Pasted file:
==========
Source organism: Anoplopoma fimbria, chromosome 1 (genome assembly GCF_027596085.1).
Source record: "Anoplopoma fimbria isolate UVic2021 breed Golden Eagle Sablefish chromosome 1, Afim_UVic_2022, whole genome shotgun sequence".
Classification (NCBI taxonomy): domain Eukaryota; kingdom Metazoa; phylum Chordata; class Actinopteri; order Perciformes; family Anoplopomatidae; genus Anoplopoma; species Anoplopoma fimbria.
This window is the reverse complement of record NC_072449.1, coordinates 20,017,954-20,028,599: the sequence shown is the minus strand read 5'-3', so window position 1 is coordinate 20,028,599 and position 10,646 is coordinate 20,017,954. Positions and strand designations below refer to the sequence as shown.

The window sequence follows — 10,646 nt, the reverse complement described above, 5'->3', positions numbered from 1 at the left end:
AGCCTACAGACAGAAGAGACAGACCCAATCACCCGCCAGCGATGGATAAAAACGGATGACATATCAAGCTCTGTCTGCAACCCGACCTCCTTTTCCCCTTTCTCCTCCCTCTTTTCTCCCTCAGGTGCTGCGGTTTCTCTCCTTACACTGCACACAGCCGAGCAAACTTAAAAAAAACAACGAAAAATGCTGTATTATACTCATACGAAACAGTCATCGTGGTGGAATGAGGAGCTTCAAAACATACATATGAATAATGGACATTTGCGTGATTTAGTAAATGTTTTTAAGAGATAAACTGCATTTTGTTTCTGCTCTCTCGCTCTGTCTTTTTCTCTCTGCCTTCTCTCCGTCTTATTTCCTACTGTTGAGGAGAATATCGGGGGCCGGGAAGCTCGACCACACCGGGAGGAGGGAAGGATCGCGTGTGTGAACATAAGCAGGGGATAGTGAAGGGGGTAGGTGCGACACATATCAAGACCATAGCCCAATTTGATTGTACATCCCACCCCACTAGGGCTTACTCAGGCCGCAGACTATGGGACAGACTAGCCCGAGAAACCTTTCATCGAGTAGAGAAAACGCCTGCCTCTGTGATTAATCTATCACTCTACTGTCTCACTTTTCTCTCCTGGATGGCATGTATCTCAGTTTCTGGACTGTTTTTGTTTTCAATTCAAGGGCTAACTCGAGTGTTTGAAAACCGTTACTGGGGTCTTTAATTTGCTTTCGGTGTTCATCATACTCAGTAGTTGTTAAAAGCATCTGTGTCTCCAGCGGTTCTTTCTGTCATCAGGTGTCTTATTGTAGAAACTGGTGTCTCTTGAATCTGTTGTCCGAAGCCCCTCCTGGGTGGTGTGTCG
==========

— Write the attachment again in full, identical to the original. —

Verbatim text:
Source organism: Anoplopoma fimbria, chromosome 1 (genome assembly GCF_027596085.1).
Source record: "Anoplopoma fimbria isolate UVic2021 breed Golden Eagle Sablefish chromosome 1, Afim_UVic_2022, whole genome shotgun sequence".
Classification (NCBI taxonomy): domain Eukaryota; kingdom Metazoa; phylum Chordata; class Actinopteri; order Perciformes; family Anoplopomatidae; genus Anoplopoma; species Anoplopoma fimbria.
This window is the reverse complement of record NC_072449.1, coordinates 20,017,954-20,028,599: the sequence shown is the minus strand read 5'-3', so window position 1 is coordinate 20,028,599 and position 10,646 is coordinate 20,017,954. Positions and strand designations below refer to the sequence as shown.

The window sequence follows — 10,646 nt, the reverse complement described above, 5'->3', positions numbered from 1 at the left end:
AGCCTACAGACAGAAGAGACAGACCCAATCACCCGCCAGCGATGGATAAAAACGGATGACATATCAAGCTCTGTCTGCAACCCGACCTCCTTTTCCCCTTTCTCCTCCCTCTTTTCTCCCTCAGGTGCTGCGGTTTCTCTCCTTACACTGCACACAGCCGAGCAAACTTAAAAAAAACAACGAAAAATGCTGTATTATACTCATACGAAACAGTCATCGTGGTGGAATGAGGAGCTTCAAAACATACATATGAATAATGGACATTTGCGTGATTTAGTAAATGTTTTTAAGAGATAAACTGCATTTTGTTTCTGCTCTCTCGCTCTGTCTTTTTCTCTCTGCCTTCTCTCCGTCTTATTTCCTACTGTTGAGGAGAATATCGGGGGCCGGGAAGCTCGACCACACCGGGAGGAGGGAAGGATCGCGTGTGTGAACATAAGCAGGGGATAGTGAAGGGGGTAGGTGCGACACATATCAAGACCATAGCCCAATTTGATTGTACATCCCACCCCACTAGGGCTTACTCAGGCCGCAGACTATGGGACAGACTAGCCCGAGAAACCTTTCATCGAGTAGAGAAAACGCCTGCCTCTGTGATTAATCTATCACTCTACTGTCTCACTTTTCTCTCCTGGATGGCATGTATCTCAGTTTCTGGACTGTTTTTGTTTTCAATTCAAGGGCTAACTCGAGTGTTTGAAAACCGTTACTGGGGTCTTTAATTTGCTTTCGGTGTTCATCATACTCAGTAGTTGTTAAAAGCATCTGTGTCTCCAGCGGTTCTTTCTGTCATCAGGTGTCTTATTGTAGAAACTGGTGTCTCTTGAATCTGTTGTCCGAAGCCCCTCCTGGGTGGTGTGTCG